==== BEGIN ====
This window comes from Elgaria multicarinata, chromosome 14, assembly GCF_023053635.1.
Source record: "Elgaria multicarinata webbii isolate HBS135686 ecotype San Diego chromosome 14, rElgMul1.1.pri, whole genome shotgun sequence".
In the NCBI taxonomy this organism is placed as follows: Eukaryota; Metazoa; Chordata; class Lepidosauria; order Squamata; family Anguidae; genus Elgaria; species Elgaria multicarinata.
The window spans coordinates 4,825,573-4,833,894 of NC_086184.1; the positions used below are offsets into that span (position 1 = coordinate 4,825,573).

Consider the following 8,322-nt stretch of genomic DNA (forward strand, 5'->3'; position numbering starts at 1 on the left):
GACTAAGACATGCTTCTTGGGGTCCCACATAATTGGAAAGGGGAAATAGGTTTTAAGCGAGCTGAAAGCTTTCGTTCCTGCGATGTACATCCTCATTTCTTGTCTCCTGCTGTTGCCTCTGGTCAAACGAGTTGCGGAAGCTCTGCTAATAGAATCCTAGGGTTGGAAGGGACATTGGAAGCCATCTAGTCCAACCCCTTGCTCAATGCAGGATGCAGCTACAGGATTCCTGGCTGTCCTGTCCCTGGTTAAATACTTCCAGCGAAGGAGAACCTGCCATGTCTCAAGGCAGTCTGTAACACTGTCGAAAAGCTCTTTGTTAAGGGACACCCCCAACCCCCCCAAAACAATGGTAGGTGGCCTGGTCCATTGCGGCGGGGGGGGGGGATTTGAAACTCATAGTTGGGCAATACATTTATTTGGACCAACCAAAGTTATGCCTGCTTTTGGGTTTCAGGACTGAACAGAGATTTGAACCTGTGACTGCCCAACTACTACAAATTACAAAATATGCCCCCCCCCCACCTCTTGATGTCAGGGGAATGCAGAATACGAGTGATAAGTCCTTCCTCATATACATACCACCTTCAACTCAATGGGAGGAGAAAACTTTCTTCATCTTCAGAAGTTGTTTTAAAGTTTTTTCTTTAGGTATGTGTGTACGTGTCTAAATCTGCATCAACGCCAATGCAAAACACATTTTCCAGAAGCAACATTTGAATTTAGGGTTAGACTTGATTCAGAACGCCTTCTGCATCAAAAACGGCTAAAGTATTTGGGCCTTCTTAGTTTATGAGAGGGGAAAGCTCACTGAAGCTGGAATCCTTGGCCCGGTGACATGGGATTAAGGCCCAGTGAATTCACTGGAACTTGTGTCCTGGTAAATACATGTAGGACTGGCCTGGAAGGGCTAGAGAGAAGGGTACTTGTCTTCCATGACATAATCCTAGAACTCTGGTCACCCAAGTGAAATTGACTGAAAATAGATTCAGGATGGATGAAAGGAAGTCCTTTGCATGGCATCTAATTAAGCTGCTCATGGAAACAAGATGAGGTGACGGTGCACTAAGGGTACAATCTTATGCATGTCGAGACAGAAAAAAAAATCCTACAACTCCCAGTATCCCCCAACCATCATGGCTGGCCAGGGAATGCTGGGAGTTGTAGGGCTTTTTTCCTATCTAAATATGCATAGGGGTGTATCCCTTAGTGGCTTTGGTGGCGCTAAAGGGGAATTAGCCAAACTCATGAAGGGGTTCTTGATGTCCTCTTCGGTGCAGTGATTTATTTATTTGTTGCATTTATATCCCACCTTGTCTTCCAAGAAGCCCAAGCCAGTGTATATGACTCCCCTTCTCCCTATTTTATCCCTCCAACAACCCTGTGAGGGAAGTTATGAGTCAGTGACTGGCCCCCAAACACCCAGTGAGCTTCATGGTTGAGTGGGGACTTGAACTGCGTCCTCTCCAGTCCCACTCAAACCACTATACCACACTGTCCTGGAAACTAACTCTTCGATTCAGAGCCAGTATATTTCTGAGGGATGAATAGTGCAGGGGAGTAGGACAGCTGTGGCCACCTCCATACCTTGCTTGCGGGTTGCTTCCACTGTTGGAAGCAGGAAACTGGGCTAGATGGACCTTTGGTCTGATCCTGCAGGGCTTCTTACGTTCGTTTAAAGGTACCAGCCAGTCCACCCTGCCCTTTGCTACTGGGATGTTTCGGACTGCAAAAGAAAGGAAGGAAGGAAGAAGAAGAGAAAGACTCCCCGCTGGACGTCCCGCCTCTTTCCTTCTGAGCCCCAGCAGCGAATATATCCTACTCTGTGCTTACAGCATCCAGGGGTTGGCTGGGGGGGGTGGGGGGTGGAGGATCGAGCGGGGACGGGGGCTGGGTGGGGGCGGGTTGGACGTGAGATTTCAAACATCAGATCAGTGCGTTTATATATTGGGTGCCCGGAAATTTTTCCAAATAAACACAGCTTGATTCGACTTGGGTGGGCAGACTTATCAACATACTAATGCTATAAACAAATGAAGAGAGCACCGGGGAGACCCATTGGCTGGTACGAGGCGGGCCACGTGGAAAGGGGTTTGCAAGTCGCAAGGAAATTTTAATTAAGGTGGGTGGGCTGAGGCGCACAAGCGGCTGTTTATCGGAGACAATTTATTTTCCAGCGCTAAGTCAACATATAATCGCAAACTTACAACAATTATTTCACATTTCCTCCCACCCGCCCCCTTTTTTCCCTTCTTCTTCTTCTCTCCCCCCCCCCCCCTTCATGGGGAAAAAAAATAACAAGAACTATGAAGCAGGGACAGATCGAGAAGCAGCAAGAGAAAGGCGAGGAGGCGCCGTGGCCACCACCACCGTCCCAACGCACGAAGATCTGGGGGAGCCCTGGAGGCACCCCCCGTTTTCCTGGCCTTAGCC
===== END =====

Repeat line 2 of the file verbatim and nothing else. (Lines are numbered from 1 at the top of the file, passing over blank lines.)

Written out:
Source record: "Elgaria multicarinata webbii isolate HBS135686 ecotype San Diego chromosome 14, rElgMul1.1.pri, whole genome shotgun sequence".